Early life


Sandys, born on 24 January 1908 at the Manor House, Sandford Orcas, Dorset, was the son of George John Sandys, a Conservative Member of Parliament (1910–1918), and Mildred Helen Cameron.[2] Sandys' parents divorced in January 1921 when he was 12 years old.[3][4] His mother married Frederick Hamilton Lister in October that year, becoming Mildred Helen Lister.[5] He was educated at Eton College and Magdalen College, Oxford.

Early career


Sandys entered the diplomatic service in 1930, serving at the Foreign Office in London as well as at the embassy in Berlin.

He became Conservative Party Member of Parliament (MP) for Norwood in south London in a by-election in March 1935, at which he was opposed by an Independent Conservative candidate sponsored by Randolph Churchill.

In May 1935, he was in effect saying that Germany should have a predominant place in central Europe, so that Britain could be free to pursue her colonial interests without rival.[6] He was a prewar member of the Anglo-German Fellowship.

In November 1936 Sandys put forward to the “1912 Club” a “fanciful vision” of England in 1950 (including peace in Europe) .[7]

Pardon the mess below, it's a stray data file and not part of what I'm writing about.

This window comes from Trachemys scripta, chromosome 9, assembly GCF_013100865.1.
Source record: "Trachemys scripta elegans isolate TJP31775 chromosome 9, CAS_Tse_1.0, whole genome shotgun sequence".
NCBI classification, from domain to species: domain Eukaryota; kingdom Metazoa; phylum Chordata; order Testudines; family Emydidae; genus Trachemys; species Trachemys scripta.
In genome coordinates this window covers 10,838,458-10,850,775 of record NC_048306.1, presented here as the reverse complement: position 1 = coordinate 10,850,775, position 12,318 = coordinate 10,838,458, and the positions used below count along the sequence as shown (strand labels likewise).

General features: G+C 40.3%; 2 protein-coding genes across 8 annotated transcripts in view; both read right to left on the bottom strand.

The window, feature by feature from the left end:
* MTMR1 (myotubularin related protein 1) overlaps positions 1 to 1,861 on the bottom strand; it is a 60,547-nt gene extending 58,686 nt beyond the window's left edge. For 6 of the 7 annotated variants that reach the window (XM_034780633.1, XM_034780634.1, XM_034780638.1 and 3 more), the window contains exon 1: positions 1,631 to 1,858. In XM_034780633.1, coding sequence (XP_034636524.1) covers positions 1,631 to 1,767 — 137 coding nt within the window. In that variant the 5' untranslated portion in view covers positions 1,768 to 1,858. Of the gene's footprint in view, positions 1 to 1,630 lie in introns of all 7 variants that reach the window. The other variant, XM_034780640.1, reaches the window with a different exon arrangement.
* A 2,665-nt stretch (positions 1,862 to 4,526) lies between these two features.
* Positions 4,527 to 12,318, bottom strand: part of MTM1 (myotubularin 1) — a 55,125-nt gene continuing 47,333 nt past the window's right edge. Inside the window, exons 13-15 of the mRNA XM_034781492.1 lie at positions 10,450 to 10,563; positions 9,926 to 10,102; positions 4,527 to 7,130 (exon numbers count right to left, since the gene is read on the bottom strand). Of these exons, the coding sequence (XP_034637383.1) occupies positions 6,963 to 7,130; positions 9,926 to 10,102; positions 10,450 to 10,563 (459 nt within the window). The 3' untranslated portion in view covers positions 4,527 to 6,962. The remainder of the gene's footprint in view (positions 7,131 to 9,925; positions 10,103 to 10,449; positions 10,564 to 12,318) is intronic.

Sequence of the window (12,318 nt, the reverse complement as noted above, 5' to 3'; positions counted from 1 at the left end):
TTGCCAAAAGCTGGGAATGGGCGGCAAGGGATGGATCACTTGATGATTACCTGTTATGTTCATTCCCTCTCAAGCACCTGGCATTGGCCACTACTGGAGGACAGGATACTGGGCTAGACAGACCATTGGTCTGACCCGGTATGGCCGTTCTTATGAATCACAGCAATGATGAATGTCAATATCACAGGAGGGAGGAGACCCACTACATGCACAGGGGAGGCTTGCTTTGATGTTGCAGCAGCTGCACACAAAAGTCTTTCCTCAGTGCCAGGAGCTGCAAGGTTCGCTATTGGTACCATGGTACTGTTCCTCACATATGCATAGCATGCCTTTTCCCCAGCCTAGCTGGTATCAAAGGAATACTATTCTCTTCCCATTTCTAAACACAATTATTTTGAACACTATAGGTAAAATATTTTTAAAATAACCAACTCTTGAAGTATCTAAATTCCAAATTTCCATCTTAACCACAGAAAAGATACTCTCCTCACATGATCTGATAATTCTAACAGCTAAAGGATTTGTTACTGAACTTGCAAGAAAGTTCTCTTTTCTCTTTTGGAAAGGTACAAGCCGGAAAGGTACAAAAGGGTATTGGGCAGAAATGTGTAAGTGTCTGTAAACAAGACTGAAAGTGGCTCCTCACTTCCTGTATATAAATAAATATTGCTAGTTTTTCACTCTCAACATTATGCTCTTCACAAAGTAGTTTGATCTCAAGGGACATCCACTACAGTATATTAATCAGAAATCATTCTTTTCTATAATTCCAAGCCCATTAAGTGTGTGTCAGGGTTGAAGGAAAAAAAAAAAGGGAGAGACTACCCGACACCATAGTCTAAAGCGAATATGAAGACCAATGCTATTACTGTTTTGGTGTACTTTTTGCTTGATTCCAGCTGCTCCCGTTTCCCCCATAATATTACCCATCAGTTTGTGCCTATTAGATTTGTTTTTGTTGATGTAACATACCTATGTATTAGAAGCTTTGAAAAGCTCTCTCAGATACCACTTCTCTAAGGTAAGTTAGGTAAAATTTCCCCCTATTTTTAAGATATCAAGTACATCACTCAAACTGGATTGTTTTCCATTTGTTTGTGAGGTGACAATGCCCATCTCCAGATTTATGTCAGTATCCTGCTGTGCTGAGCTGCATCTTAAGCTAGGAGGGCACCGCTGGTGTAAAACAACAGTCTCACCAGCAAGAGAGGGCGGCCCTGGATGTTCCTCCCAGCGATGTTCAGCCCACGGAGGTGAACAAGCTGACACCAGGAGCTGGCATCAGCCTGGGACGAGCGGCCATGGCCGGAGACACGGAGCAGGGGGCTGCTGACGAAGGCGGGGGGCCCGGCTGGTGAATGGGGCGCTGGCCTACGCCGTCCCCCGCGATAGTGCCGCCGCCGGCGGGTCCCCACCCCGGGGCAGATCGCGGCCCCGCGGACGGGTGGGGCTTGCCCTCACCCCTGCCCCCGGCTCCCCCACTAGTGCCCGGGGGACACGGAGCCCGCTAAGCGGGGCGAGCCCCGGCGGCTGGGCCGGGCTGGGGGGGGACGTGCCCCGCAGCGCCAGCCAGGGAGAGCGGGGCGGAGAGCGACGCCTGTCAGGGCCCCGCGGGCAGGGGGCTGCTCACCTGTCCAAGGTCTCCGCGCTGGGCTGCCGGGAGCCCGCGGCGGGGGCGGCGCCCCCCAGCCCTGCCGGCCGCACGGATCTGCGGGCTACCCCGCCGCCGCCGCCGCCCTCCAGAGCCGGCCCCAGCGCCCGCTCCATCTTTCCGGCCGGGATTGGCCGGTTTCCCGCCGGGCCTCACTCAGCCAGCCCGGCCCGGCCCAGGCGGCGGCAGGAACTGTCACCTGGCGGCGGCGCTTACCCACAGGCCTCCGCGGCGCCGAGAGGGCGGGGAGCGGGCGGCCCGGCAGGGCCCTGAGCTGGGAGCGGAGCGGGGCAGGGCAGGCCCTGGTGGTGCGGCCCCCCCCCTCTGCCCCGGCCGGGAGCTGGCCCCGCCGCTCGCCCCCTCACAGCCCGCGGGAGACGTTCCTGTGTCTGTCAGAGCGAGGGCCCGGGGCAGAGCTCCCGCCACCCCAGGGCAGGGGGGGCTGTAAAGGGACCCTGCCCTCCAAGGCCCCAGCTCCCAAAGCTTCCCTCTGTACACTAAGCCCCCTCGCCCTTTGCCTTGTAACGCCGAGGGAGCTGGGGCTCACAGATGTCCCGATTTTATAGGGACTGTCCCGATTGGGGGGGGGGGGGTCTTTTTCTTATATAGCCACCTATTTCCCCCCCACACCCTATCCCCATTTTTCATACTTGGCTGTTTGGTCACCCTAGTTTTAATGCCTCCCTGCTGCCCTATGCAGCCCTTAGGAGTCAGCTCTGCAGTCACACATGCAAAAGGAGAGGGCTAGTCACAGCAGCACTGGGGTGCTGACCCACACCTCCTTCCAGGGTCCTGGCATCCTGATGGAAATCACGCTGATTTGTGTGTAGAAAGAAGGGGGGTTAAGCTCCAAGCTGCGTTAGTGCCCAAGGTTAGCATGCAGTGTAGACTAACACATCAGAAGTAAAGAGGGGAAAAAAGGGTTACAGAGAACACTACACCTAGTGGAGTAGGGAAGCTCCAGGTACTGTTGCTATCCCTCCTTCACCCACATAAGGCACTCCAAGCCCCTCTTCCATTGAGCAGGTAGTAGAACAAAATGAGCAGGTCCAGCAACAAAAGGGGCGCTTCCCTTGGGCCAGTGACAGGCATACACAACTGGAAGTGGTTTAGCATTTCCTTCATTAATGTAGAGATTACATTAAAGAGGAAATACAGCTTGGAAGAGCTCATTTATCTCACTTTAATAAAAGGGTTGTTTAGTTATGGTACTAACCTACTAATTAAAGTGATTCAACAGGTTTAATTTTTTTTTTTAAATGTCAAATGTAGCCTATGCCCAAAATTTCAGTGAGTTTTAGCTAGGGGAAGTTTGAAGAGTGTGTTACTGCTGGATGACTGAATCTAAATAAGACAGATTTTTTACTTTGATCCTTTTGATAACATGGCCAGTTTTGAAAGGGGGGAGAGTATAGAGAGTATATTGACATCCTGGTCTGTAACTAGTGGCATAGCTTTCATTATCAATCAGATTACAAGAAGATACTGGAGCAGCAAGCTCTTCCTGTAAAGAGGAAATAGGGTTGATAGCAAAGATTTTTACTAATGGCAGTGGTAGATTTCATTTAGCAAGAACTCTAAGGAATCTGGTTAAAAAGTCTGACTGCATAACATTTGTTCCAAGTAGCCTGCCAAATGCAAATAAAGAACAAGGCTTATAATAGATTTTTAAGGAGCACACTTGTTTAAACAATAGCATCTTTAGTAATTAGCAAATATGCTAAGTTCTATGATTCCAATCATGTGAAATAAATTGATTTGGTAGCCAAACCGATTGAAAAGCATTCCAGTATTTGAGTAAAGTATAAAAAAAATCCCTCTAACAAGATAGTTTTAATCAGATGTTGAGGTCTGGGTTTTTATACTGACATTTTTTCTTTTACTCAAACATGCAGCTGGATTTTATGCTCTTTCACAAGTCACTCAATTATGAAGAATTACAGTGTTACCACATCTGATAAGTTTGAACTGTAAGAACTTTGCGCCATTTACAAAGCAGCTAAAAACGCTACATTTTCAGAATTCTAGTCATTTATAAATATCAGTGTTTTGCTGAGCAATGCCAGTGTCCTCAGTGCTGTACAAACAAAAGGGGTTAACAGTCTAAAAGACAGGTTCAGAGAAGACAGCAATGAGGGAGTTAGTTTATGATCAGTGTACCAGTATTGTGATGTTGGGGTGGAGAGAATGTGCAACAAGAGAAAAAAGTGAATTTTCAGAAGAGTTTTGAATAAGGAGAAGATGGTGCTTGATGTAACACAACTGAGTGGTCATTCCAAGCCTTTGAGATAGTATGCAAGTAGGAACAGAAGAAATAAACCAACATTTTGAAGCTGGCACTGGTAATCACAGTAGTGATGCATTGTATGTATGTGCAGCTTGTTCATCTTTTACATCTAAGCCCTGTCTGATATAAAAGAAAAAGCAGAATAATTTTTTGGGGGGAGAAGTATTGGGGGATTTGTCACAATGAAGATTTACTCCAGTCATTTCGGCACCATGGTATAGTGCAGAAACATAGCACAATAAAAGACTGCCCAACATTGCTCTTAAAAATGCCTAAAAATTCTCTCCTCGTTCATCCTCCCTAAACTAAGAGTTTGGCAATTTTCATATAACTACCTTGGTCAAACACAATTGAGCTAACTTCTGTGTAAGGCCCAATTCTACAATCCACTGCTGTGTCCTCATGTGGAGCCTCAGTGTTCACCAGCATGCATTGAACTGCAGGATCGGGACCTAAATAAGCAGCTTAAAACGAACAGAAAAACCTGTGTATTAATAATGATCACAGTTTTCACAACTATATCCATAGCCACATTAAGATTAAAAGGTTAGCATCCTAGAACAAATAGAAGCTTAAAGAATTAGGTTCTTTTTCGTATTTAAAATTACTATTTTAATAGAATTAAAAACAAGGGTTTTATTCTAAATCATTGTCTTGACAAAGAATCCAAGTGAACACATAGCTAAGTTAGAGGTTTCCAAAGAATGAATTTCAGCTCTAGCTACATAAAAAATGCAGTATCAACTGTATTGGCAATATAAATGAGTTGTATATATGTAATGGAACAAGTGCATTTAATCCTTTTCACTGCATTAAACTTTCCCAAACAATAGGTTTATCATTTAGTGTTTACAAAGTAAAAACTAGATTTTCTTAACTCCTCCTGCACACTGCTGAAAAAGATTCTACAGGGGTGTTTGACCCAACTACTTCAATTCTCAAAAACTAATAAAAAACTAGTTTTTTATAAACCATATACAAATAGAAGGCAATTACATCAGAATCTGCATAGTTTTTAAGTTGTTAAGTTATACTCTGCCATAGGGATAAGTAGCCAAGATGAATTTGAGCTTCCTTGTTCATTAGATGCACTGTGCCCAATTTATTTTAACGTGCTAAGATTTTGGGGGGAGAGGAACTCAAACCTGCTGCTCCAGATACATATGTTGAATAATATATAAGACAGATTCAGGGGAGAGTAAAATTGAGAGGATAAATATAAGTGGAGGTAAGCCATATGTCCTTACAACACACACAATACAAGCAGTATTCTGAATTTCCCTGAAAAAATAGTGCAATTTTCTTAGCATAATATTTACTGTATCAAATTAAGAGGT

The Duncan Sandys case


In 1937, Sandys was commissioned into the 51st (London) Anti-Aircraft Brigade, Royal Artillery, of the Territorial Army (TA).[8] In 1938, he asked questions in the House of Commons on matters of national security that reflected his TA experience. He was subsequently approached by two unidentified men, presumably representing the secret services, and threatened with prosecution under section 6 of the Official Secrets Act 1920. Sandys reported the matter to the Committee of Privileges which held that the disclosures of Parliament were not subject to the legislation, though an MP could be disciplined by the House.[9][10] The Official Secrets Act 1939 was enacted in reaction to this incident.[11]

Wartime career


During the Second World War Sandys fought with 51st (London) HAA Regiment in the Norwegian campaign and was wounded in action; this left him with a permanent limp.[10]